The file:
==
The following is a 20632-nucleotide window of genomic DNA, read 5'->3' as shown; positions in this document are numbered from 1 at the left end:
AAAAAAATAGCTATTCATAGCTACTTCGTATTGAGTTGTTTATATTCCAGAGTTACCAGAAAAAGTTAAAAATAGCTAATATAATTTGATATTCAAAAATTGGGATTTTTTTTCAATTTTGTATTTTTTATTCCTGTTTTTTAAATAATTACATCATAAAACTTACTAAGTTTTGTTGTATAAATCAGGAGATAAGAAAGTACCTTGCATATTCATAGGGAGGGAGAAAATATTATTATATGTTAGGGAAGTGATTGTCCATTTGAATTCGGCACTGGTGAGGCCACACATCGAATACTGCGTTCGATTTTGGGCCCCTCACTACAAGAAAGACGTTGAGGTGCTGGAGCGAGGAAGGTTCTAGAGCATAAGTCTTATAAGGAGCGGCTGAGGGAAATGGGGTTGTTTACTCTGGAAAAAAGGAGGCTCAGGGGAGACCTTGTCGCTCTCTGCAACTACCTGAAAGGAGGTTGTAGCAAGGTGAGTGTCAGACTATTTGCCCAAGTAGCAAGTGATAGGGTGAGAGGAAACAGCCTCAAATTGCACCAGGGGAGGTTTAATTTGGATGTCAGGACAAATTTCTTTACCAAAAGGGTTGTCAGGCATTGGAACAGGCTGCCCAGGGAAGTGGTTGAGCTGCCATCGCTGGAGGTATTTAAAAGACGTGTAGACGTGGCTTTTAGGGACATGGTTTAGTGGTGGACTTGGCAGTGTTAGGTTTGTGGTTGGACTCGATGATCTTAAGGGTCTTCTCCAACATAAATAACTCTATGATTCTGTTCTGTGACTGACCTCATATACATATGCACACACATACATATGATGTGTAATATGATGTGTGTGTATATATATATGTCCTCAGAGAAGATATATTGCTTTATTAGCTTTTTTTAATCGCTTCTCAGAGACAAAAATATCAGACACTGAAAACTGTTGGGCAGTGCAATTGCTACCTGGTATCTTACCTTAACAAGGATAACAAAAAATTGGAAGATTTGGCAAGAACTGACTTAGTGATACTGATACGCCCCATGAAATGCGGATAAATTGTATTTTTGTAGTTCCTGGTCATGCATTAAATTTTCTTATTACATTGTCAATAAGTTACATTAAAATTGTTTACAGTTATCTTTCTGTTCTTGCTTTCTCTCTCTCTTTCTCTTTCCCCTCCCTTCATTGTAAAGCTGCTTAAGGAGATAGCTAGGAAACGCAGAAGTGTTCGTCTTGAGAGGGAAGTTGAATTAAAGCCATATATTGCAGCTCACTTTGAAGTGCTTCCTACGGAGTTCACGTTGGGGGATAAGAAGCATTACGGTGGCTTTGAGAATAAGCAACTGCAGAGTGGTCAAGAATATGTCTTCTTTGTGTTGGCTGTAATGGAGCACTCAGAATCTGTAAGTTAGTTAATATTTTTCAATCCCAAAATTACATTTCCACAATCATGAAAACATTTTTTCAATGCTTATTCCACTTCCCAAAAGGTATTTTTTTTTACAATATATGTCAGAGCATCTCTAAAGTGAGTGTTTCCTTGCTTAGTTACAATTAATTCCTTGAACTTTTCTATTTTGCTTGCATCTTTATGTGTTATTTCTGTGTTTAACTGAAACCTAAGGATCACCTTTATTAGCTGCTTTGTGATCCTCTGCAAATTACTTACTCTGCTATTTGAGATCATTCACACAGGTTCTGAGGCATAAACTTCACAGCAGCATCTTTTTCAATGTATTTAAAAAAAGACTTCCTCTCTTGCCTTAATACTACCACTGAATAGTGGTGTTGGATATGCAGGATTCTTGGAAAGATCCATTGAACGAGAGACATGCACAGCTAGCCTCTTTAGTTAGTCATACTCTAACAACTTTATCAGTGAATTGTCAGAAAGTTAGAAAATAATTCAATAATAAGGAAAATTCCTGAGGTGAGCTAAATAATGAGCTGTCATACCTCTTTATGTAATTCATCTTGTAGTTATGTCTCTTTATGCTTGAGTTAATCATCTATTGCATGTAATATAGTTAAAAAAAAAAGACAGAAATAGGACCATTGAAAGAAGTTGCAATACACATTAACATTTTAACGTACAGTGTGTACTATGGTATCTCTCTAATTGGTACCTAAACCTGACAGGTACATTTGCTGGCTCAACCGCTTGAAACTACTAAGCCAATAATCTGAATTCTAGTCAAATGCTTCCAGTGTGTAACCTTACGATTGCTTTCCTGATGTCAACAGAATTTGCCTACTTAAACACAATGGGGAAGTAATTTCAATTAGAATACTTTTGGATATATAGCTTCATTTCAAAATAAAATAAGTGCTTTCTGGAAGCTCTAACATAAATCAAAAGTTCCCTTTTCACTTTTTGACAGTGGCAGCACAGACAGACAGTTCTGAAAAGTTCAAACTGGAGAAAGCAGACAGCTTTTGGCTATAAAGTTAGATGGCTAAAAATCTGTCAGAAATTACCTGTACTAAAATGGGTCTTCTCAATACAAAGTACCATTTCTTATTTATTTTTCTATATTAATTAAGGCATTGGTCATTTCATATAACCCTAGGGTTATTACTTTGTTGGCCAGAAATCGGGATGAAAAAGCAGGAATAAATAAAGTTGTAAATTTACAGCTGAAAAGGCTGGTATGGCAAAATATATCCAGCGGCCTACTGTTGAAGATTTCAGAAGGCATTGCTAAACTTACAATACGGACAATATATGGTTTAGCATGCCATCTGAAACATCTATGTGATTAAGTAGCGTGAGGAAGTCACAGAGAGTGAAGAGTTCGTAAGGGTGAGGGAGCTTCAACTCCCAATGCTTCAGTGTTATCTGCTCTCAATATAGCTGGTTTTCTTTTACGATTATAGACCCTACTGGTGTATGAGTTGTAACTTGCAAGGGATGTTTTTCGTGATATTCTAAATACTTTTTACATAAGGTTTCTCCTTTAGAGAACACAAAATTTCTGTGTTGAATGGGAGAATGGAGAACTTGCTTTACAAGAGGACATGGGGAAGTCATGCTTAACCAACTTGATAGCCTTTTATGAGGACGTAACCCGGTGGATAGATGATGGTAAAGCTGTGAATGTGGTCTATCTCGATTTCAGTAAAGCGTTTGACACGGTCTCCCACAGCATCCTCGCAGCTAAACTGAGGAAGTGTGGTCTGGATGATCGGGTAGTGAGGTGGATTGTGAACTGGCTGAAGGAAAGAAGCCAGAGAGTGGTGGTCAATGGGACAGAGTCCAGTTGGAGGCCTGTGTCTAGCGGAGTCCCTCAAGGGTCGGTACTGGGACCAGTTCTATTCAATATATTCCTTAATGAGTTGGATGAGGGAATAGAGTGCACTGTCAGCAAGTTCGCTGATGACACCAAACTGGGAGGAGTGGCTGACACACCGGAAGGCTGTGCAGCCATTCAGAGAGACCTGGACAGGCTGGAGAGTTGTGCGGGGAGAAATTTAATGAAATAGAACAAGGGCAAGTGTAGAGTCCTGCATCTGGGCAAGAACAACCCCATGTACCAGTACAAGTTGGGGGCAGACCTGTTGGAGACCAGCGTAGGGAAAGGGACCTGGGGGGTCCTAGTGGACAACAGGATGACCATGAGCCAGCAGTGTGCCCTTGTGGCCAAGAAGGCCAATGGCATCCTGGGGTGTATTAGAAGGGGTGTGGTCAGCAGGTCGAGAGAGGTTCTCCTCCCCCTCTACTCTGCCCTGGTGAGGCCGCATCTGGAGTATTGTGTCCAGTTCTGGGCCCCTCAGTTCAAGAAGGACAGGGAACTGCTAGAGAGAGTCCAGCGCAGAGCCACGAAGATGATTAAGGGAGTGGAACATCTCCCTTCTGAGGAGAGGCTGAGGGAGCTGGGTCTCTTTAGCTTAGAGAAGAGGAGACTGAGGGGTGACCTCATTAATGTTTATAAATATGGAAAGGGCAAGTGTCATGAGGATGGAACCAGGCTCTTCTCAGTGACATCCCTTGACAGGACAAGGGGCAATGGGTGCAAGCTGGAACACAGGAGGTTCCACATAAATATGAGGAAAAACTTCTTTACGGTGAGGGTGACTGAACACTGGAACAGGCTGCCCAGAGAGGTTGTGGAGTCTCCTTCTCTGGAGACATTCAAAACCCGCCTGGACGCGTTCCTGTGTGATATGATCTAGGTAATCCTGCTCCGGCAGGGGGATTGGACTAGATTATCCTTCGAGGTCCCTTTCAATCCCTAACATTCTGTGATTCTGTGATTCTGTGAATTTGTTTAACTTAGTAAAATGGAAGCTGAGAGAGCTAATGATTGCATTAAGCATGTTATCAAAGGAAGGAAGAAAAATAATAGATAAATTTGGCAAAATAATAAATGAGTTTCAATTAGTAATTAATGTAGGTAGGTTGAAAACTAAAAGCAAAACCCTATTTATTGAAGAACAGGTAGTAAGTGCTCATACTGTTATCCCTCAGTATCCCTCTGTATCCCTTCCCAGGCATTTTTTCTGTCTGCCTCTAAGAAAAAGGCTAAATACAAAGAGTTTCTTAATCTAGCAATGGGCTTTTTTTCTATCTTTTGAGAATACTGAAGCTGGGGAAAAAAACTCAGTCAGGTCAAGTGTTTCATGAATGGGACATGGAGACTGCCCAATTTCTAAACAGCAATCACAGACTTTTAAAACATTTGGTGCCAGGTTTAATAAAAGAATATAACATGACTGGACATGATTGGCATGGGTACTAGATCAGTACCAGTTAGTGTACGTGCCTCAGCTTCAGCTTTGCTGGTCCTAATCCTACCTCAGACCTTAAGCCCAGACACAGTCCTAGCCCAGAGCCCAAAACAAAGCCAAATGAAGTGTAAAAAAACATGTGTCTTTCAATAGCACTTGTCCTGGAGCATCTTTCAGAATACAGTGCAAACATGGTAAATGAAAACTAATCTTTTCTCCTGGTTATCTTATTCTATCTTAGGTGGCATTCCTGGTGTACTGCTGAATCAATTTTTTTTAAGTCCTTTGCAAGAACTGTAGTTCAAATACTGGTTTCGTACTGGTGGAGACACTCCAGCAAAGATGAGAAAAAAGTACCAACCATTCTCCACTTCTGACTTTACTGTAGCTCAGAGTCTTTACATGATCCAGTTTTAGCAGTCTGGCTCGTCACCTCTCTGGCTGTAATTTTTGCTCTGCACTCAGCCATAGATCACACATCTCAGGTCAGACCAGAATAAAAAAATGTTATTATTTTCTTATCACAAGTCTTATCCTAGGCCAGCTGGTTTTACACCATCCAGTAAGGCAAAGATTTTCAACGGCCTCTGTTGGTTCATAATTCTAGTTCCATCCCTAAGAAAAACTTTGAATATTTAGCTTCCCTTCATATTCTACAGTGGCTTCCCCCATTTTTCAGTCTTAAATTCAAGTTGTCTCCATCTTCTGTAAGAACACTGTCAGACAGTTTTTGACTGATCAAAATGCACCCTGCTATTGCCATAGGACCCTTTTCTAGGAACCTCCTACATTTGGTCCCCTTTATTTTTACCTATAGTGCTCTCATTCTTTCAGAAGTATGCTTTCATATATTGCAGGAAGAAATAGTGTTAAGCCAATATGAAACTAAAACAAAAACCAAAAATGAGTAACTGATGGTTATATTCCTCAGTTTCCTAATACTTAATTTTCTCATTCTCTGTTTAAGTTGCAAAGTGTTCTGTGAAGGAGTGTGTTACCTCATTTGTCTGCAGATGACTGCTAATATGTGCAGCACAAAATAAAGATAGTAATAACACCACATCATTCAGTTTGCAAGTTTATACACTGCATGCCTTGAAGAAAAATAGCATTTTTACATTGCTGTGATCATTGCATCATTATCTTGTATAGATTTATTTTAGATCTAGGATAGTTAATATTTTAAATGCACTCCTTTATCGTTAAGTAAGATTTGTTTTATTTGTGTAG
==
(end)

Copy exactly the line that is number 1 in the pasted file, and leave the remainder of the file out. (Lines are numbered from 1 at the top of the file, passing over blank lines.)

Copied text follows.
The following is a 20632-nucleotide window of genomic DNA, read 5'->3' as shown; positions in this document are numbered from 1 at the left end: